It's important to know how the flat rate VAT changes affect your business. In this video we'll discuss the original flat rate scheme and compare it to the most recent changes.
Limited Cost Trader
Being a limited cost trader simply means that your expenses aren't high enough to warrant the gain received under the flat rate scheme.
HMRC has two criteria which your business must meet in order to keep your original flat rate percentage:
- More than 2% of VAT inclusive turnover is spent on goods
- More than £1,000 has been spent on goods during a trading year
If you spend more than 2% of your VAT inclusive turnover and it's over £1,000 during the trading year, your company will be able to stay on its usual VAT percentage based on trade sector.
If you don't meet these two criteria, you'll be a limited cost trader and have to pay 16.5% to HMRC.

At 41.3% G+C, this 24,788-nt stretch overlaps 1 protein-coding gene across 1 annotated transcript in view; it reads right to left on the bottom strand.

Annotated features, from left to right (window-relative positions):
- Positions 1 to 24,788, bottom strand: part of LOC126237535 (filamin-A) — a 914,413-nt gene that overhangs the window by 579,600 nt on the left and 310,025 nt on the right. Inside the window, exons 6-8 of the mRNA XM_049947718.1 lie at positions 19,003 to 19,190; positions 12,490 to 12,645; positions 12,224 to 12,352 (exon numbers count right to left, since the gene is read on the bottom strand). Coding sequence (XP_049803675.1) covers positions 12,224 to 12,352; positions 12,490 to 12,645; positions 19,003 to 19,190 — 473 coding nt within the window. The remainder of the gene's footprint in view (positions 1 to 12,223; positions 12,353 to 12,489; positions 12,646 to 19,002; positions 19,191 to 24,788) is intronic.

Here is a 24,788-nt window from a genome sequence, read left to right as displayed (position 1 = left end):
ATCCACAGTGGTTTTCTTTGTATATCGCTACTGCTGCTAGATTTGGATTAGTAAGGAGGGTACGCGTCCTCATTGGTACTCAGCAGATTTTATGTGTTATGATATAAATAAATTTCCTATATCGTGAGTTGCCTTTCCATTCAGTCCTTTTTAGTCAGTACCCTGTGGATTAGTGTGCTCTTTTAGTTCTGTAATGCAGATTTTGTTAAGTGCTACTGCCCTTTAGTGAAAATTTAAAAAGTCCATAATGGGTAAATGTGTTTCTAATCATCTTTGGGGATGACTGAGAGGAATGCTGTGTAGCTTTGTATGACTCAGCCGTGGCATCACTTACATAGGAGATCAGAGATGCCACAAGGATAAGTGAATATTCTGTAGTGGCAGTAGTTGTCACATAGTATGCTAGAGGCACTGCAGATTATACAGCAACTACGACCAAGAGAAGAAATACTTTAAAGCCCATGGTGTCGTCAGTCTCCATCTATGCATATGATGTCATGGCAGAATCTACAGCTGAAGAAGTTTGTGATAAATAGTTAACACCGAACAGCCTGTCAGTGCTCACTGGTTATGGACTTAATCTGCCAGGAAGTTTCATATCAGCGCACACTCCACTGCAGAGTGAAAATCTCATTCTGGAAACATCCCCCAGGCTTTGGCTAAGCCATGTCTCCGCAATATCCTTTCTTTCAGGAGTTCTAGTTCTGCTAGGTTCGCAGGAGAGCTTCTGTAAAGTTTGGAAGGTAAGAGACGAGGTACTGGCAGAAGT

Remember: your percentage is decided each quarter based on these requirements
Should I change my VAT Scheme?
You have a few different options if you're not happy with being a limited cost trader. Although it doesn't financially affect your business - it doesn't provide much benefit either. So what scheme should you pick?
There's the standard rate scheme which will simply be better from a financial perspective, especially if you have a decent amount of VAT expenses. However there is an increase in admin time to keep track of what you reclaim from HMRC.
Another option is to consider de-registering from VAT altogether. You can do this if your annual turnover is below £83,000.
There is no need to register for VAT until you hit the registration threshold of £85,000. If you were considering the flat rate scheme before and changed your mind because you'll be a limited cost trader, you can just remain as an unregistered business.
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